The State Department yielded to pressure from a coalition of Seattle and Washington state politicians, community groups, and advocacy organizations and agreed to withdraw at least one ad in the department's Metro bus ad campaign in Seattle promoting the “Rewards for Justice” campaign. The program pays rewards to individuals who provide leads about the location of wanted terrorists.
Congressman Jim McDermott, Seattle mayor Mike McGinn, and King county councilmember Rod Dembowski joined forces with others in the community, as well as organizations like the ACLU and the Council on American-Islamic Relations (CAIR), to raise concerns about the ads. Mayor McGinn reported at least some success in their efforts [emphasis added]:
[Arsalan] Bukhari [of the Council on American-Islamic Relations] worked with the ACLU of Washington State to convene a meeting that included Magdaleno Rose-Avila and Sahar Fathi of our Office of Immigrant and Refugee Affairs. After a productive meeting, the lead investigator for the State Department’s “Rewards for Justice” program, Tim Corso, acknowledged our concerns with the ad that featured the language “Global Faces of Terrorism” along with photos of men from the Philippines, Somalia, Russia, Sudan and Algeria. He has agreed to take down this particular ad and to work with community advocates in doing outreach in Seattle going forward.
Mayor McGinn expressed optimism that Seattle's opposition would make a difference elsewhere as "Seattle is the first city to receive these ads and the recommendations provided by the community will drive how the program is implemented in other cities across the country." In addition to the ACLU and CAIR, the mayor credited a long list of organizations who participated in the efforts which also included the Service Employees International Union:
This was made possible through the collaborative work by the many community advocates who came together on this issue: in particular (and in no specific order), the American Civil Liberties Union – Washington, Council on American-Islamic Relations (Washington Chapter), Office of Immigrant and Refugee Affairs, Office of King County Councilmember Rod Dembowski, Office of Congressman Jim McDermott, Minority Executive Directors Coalition, Mothers for Police Accountability, the Seattle Human Rights Commission, Consejo Counseling and Referral Service, SEIU Healthcare 775NW, Asian Counseling and Referral Service, the Northwest Washington Synod of the Evangelical Lutheran Church and the Faith Action Network (Seattle).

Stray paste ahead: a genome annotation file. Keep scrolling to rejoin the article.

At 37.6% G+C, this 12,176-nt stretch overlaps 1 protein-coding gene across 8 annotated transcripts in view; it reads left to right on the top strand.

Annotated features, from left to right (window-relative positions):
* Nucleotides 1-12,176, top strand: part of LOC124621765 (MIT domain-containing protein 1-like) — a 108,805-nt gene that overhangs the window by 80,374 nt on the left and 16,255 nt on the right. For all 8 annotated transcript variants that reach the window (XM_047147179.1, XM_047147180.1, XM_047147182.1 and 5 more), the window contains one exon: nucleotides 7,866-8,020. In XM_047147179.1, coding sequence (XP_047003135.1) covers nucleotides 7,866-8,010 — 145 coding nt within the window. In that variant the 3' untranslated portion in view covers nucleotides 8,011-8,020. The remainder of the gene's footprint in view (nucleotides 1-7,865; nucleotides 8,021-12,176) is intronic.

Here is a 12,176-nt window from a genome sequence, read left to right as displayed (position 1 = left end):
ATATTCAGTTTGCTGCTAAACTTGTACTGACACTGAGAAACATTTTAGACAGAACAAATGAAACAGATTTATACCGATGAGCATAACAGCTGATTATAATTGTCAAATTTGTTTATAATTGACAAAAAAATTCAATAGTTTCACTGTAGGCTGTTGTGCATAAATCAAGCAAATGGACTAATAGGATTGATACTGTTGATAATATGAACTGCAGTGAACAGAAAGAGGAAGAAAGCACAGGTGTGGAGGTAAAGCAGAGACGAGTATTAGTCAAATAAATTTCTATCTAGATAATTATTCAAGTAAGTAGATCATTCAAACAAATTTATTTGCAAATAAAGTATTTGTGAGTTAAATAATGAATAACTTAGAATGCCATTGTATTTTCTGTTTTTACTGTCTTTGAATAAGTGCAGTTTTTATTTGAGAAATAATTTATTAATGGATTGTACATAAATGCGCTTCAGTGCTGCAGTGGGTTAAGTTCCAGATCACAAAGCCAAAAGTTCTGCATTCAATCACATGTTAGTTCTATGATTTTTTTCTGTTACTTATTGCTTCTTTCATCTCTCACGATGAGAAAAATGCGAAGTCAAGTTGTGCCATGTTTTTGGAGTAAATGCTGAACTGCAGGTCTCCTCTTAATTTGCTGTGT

There are two new ads that use a different approach to convincing voters: silence.
Instead of featuring an argument for one candidate, or instead of an attack against another candidate's opponent, the ads try to cut through the noise with calm and simplicity.
The first is from the group American for Prosperity. The ad features a family simply--and glumly--sitting around a dinner table. Toward the end, the text on the screen reads, "12.1 Million Americans Unemployed. It's time to try something different."
President Obama has just released this ad, which highlights the financial crisis of four years ago and then claims that, under Obama, the drop in employment has been reversed, and we're back on the right track for the middle class. Mitt Romney would be well served to run the following 30-second ad in response (based on the federal government's own figures):
Last night, vice presidential candidate Paul Ryan told the Republican convention, "College graduates should not have to live out their 20s in their childhood bedrooms, staring up at fading Obama posters and wondering when they can move out and get going with life.”
Bill Bennett suggested on his radio show this morning that the Romney-Ryan campaign (or someone else) cut an ad to make famous these remarks (delivered a year ago at the University of North Carolina) about Paul Ryan by Clinton White House chief of staff Erskine Bowles:
The following clip would make a nice 30-second ad:
In response to President Obama's comment, "We tried our plan—and it worked," Republican presidential candidate Mitt Romney has released the following ad, contrasting that statement with what CBS called, "the worst economic recovery America has ever had." Watch here:
A new television advertisement from the campaign of presumptive Republican presidential candidate Mitt Romney attacks President Barack Obama's campaign for spreading lies and dishonest attacks. Watch the ad, titled "No Evidence," here: